But the fact is that many now can retire even before SS. In the past few people really retired and when they did they lived with their kids in oreder to do it. I frankly don't see SS going under but their will be changes like reducitons and working longer in the future,. fterall people in at the turn of the century in 1900 could only look at less than 50 years of age. Now people are looking at 75 and even longer in the future.It is reality that the SS system has always been a pay-go system.This problem pales in comparison to teh medicaare and medicaaid problems. Niow they wat to tack on another program called universal heathcare?
The ones that I worry about in the future, texdav, are the young people in their 20s and 30s now who think that they have all the time in the world to get those retirement plans and 401Ks started.

They don't realize just how quickly retirement sneaks up on you. Nor do they realize that unforeseen circumstances can change things in a major flash.

Things like divorce, death, long-term illnesses, 4 kids to put through college, m-i-l moving in, etc. All of these things can take the wind out of your sails when it comes to saving for retirement.

These young people most probably will not have SS to give them a little to lean on, let alone to live on.

I look at my 4 sons, 3 of whom are in the work force, one still in college, and I see the responsibility that the 3 oldest ones have taken upon themselves since starting families. They are between 30 and 38 and are probably in better shape to retire than most folks are at 62 right now.

I hope they are not the exception in their generation. They are living quite comfortably, raising families, but taking advantage of every opportunity to save through their employment and independent savings plans. I have no fears for them.

I hope that parents today are preparing their children for the day that they might retire with no or little government assistance. If and when that happens, we will see a major financial burden put on our economy and federal fiscal budget. It will pay to keep SS alive and well in the long run.
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Old 06-17-2008, 04:07 AM
 
Location: Canada
1 posts, read 2,982 times
Reputation: 11
Default You can retire..

Yes you can retire if you know how to secure your future definitely.

To do that, you simply need an automatic system. A system that works for you for the "Long-Term" life.

How?

Do not spend all your money on just one interest.. Do not be the "Consumer Guru".

$12 000 is not a big fortune. But, you can turn it definitely into a fortune.

You need to invest on one [FONT=Verdana, Arial, Helvetica][FONT=Verdana, Arial, Helvetica][SIZE=2]effective and easy to follow system to achieve your goal and turn your $12 000 into a real Fortune.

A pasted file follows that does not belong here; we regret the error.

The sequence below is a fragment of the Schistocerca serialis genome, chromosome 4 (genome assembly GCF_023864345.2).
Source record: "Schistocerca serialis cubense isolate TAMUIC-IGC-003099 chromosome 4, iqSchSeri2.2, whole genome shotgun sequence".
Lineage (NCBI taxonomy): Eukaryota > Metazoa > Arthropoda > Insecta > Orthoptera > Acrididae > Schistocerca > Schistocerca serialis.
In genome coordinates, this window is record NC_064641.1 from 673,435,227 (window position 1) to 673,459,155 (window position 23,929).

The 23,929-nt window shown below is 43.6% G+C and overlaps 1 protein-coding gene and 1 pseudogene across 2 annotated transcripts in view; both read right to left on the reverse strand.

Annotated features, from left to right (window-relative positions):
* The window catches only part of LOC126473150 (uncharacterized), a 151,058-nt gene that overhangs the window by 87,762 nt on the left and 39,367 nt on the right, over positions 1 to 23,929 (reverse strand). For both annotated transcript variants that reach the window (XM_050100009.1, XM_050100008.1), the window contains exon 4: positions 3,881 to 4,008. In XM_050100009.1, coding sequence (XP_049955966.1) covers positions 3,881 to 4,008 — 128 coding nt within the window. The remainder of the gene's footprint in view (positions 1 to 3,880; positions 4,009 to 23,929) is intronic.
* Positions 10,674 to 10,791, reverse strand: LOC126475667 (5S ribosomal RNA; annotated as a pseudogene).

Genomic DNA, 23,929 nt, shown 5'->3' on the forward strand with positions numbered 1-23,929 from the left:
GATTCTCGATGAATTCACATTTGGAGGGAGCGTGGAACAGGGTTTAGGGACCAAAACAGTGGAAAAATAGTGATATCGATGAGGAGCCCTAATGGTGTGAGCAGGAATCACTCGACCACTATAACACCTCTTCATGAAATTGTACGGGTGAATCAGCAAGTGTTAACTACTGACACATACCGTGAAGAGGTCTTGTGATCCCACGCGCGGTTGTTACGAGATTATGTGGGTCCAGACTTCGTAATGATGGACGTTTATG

In fact, any one can turn a $12 000/year into $70 000 or $1 million / year.

So, I think the
[/SIZE][/FONT][/FONT] "How to retire on $12,000 a year" is just the "shortcut" of

"How to implement a system that can turn $12,000 a year into a fortune?"

Is that easy!?

To be continued...
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Old 06-17-2008, 09:34 AM
 
1,861 posts, read 3,023,768 times
Reputation: 559
Quote:
Originally Posted by jimhcom View Post
For most people retiring on $12,000 per yr. is just not going to happen. That is the point. Put yourself in the Governments position, you owe the taxpayers trillions of dollars you have already spent and it will break your budget to even attempt to pay. What is the answer? You engineer an economy which makes it impossible to retire, and then you ladder out Social Security so that it always looks like retirement is only a few more years ahead. You dangle the carrot in front of everyone’s face until they finally keel over, (still working) and never do get to collect any Social Security. Problem solved.
Couldn't have said it better myself. Brilliant plan, eh?

I was born in 1950, and in order to get the highest benefits of social security, I have to work until I'm 70. Now - imagine someone who was born in 1980, for example - I suppose the age will eventually go up so high no one can ever retire at all - it'll be 100. And, what with companies no longer having pensions, and healthcare costs going up, and food and gas and utilities going up, etc., many people will just have to work until they drop dead, as you say. If you make it to 100, you might have a few years left after retiring.

And, at that point, the president won't even send a birthday card when you turn 100 - you'll have to make it to 110 for that!